Climbing the IT Career Ladder

Oct 17 2011   2:48PM GMT

A Good IT Manager Knows Exactly What the Company Owns

Robin Robin "Roblimo" Miller Profile: Robin "Roblimo" Miller

If I ask you for a complete list of your company’s software, including records of the lastest updates and what kind of licenses your various applications and operating systems carry, could you produce that list? How about a complete hardware inventory? You need to know what you have. And if you don’t, and there’s a problem, the person who replaces you will maintain a complete software and hardware inventory.


Let’s start with software. The Business Software Alliance is always ready and waiting to swoop in and accuse you of having pirated software on your systems. They provide a list of “free” software audit tools, with “free” in quotes because some of the ones they list are free-to-try shareware, not really free as in beer — let alone as in freedom.

Another package a friend of mine turned me on to is Spiceworks. It’s free to use, supported by (generally) non-intrusive ads. Take a look at the feature list. It scans your network and gives you a fairly comprehensive list of both hardware attached to it and the software on each device — and those devices can be running Windows, Linux or Mac OS. Not shabby, especially considering the cost.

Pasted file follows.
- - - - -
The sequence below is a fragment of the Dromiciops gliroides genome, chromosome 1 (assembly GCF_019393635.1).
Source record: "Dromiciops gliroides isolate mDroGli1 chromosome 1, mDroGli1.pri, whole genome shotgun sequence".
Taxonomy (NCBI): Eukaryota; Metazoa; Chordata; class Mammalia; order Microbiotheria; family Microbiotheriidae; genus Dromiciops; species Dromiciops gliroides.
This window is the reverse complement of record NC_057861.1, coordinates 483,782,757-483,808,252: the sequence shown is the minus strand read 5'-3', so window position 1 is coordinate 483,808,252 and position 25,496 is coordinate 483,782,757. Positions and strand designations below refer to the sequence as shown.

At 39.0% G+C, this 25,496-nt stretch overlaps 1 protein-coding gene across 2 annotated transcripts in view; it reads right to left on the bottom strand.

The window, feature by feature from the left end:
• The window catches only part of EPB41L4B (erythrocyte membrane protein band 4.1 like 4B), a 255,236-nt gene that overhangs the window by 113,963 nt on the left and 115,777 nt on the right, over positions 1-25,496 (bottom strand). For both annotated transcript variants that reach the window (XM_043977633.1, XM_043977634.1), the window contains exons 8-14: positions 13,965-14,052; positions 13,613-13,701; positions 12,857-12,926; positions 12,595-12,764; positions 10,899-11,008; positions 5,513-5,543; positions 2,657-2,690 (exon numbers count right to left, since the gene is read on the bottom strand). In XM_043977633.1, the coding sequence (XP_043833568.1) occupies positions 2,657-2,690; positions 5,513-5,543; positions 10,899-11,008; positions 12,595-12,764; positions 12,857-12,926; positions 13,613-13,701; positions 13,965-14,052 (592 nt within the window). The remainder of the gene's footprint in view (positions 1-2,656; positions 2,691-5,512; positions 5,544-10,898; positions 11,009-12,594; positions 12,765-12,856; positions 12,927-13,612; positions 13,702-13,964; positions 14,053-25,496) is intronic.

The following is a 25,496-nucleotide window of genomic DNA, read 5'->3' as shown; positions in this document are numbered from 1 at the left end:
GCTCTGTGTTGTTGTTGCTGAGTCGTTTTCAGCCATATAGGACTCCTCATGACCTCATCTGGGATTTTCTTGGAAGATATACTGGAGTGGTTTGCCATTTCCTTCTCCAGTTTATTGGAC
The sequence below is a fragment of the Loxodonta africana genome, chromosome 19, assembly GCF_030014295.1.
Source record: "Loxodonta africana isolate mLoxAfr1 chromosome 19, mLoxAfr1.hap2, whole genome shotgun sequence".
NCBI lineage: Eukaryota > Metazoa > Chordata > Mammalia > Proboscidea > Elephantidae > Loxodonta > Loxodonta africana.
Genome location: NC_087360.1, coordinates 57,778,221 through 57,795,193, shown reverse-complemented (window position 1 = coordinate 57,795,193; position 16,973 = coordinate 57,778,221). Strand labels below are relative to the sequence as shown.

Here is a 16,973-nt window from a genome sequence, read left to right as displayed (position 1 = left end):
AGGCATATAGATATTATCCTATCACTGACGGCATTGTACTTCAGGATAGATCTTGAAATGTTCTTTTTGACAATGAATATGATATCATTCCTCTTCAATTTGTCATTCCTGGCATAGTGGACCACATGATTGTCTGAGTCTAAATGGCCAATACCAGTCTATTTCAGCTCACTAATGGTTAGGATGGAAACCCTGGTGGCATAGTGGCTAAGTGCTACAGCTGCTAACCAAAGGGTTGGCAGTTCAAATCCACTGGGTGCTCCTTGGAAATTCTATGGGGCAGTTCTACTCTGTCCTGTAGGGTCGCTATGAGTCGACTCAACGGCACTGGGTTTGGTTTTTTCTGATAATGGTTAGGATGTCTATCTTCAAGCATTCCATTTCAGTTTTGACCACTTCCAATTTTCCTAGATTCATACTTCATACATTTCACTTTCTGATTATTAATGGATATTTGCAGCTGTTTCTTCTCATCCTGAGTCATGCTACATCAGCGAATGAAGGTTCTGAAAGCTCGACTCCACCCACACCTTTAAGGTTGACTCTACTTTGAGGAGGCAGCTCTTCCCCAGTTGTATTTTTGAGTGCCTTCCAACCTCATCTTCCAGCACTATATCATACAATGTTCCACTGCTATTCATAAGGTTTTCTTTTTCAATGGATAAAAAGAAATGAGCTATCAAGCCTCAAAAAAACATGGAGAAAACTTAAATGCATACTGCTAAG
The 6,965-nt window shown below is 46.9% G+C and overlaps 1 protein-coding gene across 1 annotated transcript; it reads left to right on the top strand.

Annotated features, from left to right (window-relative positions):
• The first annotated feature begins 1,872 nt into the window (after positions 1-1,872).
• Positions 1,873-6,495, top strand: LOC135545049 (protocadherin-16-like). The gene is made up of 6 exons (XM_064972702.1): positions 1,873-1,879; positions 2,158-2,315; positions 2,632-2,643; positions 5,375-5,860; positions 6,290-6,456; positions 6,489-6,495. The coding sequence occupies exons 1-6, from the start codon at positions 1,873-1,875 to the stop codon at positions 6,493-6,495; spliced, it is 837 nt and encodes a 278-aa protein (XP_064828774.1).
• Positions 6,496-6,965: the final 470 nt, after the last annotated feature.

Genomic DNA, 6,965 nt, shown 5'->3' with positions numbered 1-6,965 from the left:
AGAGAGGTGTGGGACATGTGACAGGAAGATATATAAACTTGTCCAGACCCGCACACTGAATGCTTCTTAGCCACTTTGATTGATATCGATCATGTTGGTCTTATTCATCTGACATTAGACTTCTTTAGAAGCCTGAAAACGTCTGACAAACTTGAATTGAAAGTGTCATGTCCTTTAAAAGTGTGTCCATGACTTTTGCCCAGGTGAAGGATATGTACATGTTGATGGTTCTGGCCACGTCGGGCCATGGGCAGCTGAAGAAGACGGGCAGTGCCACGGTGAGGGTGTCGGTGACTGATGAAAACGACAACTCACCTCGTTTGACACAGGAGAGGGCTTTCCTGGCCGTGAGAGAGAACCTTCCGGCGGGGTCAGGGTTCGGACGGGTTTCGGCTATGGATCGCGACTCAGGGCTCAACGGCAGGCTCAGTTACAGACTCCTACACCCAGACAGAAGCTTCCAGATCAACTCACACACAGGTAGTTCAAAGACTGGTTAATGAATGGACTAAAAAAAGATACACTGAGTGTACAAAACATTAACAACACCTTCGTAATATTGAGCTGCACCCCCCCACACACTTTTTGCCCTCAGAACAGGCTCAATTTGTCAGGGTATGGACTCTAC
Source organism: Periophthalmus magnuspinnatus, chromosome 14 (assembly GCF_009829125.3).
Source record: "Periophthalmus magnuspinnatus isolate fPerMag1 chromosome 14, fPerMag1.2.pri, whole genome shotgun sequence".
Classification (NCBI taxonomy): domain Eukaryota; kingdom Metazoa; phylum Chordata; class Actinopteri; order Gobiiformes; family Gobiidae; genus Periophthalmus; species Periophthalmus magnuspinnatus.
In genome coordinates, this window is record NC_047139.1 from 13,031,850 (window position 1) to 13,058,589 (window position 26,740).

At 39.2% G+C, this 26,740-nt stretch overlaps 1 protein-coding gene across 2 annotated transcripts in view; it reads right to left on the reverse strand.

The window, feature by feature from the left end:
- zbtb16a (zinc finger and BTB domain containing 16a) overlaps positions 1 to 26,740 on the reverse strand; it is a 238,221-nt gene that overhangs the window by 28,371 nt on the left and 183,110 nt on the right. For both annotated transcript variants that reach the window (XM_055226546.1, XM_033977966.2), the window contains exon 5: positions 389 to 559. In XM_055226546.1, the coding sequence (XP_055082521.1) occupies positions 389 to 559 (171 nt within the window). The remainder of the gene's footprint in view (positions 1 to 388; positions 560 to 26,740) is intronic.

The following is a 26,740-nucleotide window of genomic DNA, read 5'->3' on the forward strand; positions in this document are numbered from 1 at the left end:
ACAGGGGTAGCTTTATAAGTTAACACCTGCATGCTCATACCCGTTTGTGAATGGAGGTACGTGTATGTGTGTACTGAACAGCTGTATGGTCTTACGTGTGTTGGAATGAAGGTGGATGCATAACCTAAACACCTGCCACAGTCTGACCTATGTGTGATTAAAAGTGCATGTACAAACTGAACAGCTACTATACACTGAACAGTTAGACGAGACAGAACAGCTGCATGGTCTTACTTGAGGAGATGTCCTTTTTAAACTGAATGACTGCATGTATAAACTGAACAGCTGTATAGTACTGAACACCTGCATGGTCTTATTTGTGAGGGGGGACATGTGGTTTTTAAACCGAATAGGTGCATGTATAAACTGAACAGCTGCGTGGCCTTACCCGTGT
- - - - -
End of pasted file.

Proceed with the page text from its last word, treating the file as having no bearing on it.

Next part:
Another well-recommended package is Lansweeper. It’s not free, but not brutally expensive, either, and Lansweeper has some features Spiceworks doesn’t. In any case, it’s free to try, so you should try it — and Spiceworks and at least one or two of the packages listed by the BSA — before making a final decision.

The most important thing isn’t what software you use to keep your software inventory (and maintain a license key database) but that you do it!

Mark your hardware

Do you remember where that VGA -> USB adapter went? After not seeing it for two years (you think), do you still have it?

Another piece of fun: here’s a CAT-5 cable end sticking out of a bundle. What’s on the other end? A PC? A printer? Nothing?

These are two situations where bar-code labels and accurate records really help.

The only barcode printer/reader system I’ve ever used myself is from Wasp. I can’t say their stuff is the best, just that I found it easy to use and that I didn’t really think about it at all, which as far as I’m concerned is as good as it gets with any tool.

Wasp’s asset-tracking software starts at $599 and goes up (way up) from there. You can use a free spreadsheet to do the same thing with just a little thought. And there are many other alternatives out there, ranging in cost from $0 into the sky.

Again, the software doesn’t matter. Becoming an obsessive item-marker and record-keeper does.

The idea here, of course, is that if you always know what you have and where it is (including which computers which software is installed on), you save a lot of stress when the bleep hits the fan and you need to find something now.

Even better, keeping accurate software and hardware inventories — with “hardware inventories” meaning everything down to cable ends — shows your boss(es) you’re a real pro, worth a raise or a promotion.

And if they don’t think solid IT record-keeping is worth something, other employers surely will. “Instituted a company-wide software and hardware inventory system that saved $____ in software license fees and saved countless hours diagnosing hardware failures” is the kind of line on a resume that zooms it straight to the top of the pile.

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